Adventures in Wrimonia, Part Ten: The Strike of Midnight

As Mia pushed the door open, she saw that even more novelists were typing furiously as midnight started in their area. Still more novelists had blue bars over their heads, signalling the start of NaNo in their time zone, and Mia wondered what would happen if she started typing before midnight. She opened her laptop and opened a new document, then started to type.

Except her keyboard wouldn’t type. All the keys were stuck in place. Mia tried typing the classic “Once upon a time”. Nothing. “It was a dark and stormy night.” Still nothing. Finally she tried typing another classic first line. “Call me Ishamel.” Nothing.

The laptop was not letting her start her novel. This was probably for the best, she thought as she looked at the clock. It still wasn’t midnight yet. At least she still had some time to kill before then, so she wandered around the square until reentering the NaNoWriMo Ate My Soul forum.

“I’m not ready!” a poster on one door read on the first floor. Mia pushed the door open and saw a gaggle of novelists sitting around a table, laptops in hand, blue bars over their heads, characters surrounding them.

“I can’t do this!” Mia exclaimed. “I won’t be able to do this either.”

“Won’t be able to do what?” one Wrimo asked. Mia looked at her name tag. Sarah-flute, the name tag read.

“I’m just not ready,” Mia said, approaching sarah-flute. “My plot isn’t cooperating, there’s a plot hole that you can drive a truck through, and I can’t help but feel as if my characters hate me right now.” She noticed that Sarah wasn’t alone. She was surrounded by characters and someone who appeared to be a muse.

“It’s okay,” sarah-flute replied. “I don’t feel ready for NaNo either, but we’re going to make it through. We’re going to make it through together.”

“But this is my first year!”

“We were all new once,” sarah-flute said. “I was new in 2007. Even Chris Baty was new in 1999 when he created this whole thing. You can do it.”

“And you can too,” Mia said, noticing that sarah-flute looked very calm for not being ready for NaNo.

Then Mia saw the door open, and several familiar figures entered the room. She gasped.

“You’re here!” Mia exclaimed. “See you,” she said to sarah-flute. “And thanks.” Mia ran to Alaina. “How’d you do it?”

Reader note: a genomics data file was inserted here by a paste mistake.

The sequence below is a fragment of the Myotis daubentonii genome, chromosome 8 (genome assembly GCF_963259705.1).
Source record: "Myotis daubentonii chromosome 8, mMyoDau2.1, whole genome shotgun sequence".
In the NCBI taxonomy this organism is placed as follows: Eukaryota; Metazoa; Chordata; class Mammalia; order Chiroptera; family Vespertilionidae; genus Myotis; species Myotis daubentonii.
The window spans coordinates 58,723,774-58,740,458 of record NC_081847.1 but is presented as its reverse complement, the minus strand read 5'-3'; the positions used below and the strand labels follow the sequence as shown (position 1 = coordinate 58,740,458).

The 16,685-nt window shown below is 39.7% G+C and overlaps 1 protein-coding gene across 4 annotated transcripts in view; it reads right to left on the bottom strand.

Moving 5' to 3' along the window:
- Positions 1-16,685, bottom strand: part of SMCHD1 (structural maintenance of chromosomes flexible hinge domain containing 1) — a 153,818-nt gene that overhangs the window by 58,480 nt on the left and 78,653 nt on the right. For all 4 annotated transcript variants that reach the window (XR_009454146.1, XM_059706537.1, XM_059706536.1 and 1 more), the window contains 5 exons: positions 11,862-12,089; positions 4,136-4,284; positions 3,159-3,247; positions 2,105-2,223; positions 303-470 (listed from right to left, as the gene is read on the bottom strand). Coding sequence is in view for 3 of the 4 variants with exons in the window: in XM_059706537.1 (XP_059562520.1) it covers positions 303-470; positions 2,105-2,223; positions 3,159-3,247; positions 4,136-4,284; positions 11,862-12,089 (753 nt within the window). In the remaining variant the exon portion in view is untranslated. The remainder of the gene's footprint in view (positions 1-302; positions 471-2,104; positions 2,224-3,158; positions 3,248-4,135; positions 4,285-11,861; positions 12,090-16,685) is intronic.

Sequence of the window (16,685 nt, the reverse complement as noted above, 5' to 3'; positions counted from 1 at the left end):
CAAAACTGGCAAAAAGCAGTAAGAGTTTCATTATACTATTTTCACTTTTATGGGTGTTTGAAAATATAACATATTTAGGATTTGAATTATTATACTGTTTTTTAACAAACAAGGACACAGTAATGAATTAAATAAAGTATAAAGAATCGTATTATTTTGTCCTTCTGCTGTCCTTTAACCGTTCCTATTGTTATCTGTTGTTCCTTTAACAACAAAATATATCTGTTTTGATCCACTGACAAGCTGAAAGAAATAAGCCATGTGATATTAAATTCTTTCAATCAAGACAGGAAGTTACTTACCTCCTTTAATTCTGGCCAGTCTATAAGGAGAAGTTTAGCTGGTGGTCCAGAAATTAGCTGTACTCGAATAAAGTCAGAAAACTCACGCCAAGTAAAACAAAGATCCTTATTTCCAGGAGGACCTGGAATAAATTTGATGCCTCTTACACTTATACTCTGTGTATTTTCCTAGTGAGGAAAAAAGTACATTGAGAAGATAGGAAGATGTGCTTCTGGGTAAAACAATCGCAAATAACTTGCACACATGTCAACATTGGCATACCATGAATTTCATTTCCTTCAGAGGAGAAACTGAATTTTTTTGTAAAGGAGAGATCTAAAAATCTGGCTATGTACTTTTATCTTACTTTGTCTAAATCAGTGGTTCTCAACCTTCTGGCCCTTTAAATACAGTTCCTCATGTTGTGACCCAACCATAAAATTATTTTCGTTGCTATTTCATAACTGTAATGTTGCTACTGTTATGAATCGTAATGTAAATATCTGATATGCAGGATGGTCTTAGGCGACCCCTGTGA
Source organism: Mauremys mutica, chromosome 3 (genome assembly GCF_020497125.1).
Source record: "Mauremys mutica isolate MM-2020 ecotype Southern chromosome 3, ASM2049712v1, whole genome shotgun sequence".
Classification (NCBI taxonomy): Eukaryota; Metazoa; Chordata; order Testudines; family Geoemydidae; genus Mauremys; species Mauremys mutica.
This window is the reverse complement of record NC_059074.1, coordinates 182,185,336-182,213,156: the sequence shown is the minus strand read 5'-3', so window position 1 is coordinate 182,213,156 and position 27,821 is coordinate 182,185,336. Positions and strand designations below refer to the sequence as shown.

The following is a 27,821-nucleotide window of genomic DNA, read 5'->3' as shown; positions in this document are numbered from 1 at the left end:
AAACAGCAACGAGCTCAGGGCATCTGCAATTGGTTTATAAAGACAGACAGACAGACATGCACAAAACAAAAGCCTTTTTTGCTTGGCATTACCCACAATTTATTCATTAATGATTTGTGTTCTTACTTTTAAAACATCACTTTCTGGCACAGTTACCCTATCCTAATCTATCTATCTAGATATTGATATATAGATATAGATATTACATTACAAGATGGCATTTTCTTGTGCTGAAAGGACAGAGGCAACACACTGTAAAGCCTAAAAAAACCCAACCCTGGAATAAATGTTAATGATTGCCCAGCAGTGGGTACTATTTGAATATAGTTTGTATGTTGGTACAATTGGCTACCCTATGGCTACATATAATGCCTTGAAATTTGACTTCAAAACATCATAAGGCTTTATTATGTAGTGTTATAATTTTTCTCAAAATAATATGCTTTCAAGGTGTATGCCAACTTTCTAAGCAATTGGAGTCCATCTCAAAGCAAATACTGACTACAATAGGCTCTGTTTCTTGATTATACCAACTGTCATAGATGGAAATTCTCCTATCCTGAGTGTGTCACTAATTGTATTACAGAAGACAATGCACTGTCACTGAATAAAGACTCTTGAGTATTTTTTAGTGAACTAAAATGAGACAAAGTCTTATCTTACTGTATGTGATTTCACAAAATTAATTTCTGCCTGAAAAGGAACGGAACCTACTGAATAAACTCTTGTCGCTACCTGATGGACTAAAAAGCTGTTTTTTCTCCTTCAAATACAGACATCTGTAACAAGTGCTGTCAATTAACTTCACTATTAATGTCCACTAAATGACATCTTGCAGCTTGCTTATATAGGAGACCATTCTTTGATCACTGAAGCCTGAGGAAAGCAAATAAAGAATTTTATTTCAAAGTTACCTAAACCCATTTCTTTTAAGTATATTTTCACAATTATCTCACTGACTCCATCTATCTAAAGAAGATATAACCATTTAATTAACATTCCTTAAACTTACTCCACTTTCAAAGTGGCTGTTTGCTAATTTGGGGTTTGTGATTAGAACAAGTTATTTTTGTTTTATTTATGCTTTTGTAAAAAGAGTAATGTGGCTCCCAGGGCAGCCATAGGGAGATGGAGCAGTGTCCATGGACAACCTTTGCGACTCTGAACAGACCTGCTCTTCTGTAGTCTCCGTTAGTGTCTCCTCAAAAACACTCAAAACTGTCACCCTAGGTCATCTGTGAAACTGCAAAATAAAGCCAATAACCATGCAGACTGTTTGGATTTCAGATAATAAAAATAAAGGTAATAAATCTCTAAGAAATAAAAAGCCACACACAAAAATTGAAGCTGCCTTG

“I didn’t do anything,” Alaina replied. “You did it.”

“What do you mean I did it?” Mia asked. “I didn’t do a thing.” Mia looked around the room, wondering if there was something special about it that made characters appear. It seemed that everyone else in the room, blue bar filling up or no, was accompanied by at least one character.

“You sought out the desire to write,” Alaina explained. “And we showed up for you.” She smiled at Mia. “Now come one. You’re not going to get a word of writing done if you keep hanging out in the forums. Trust me. I may be only your muse, but if it were up to me to write and not inspire people all the time, I’d be hanging out in the forums instead of writing.”

“I’m sure some people do,” Mia said to herself, not intending Alaina to hear, as she thought about all the Wrimos she saw running from forum to forum. She saw extremely high discussion and post counts on their info, and she wondered if they would get their novels done on time if they were hanging out on the forums so much. I have a life, Mia thought to herself. I don’t have time to hang out here all day.

“Let’s go,” Alaina said, pulling Mia out the door. Mia finally followed Alaina and the rest of the characters out the door and on the square.

It was excellent timing on their part because Mia looked at the clock. Eleven fifty. She had just ten minutes to get comfortable and in a good position to write. Luckily the document that she attempted to write in was still open, and just as before, it still had zero words in it. Mia stared at it and wondered what would be in it next time she saved it.

Mia looked from character to character to Alaina, wondering what they would tell her to write. Was this really what inspiration was all about, to have the characters actually speak to her? She had never experienced anything like this before. None of her writer friends had ever told her anything like this in their experiences.

But before Mia could ponder this any further, a clock struck. Dong. Dong. Dong. Dong. Dong. Dong. Dong. Dong. Dong. Dong. Dong. Dong. Twelve, she counted.

“It’s midnight!” one Wrimo yelled as she ran across the square. “Go! Go write!”

It’s midnight! Mia thought. She looked at the document. I can write now. But what? Suddenly there were no words filling up her mind. What was she supposed to put on her document? Suddenly all the classic openings she had in mind sounded really lame by comparison of other grand opening lines she had read.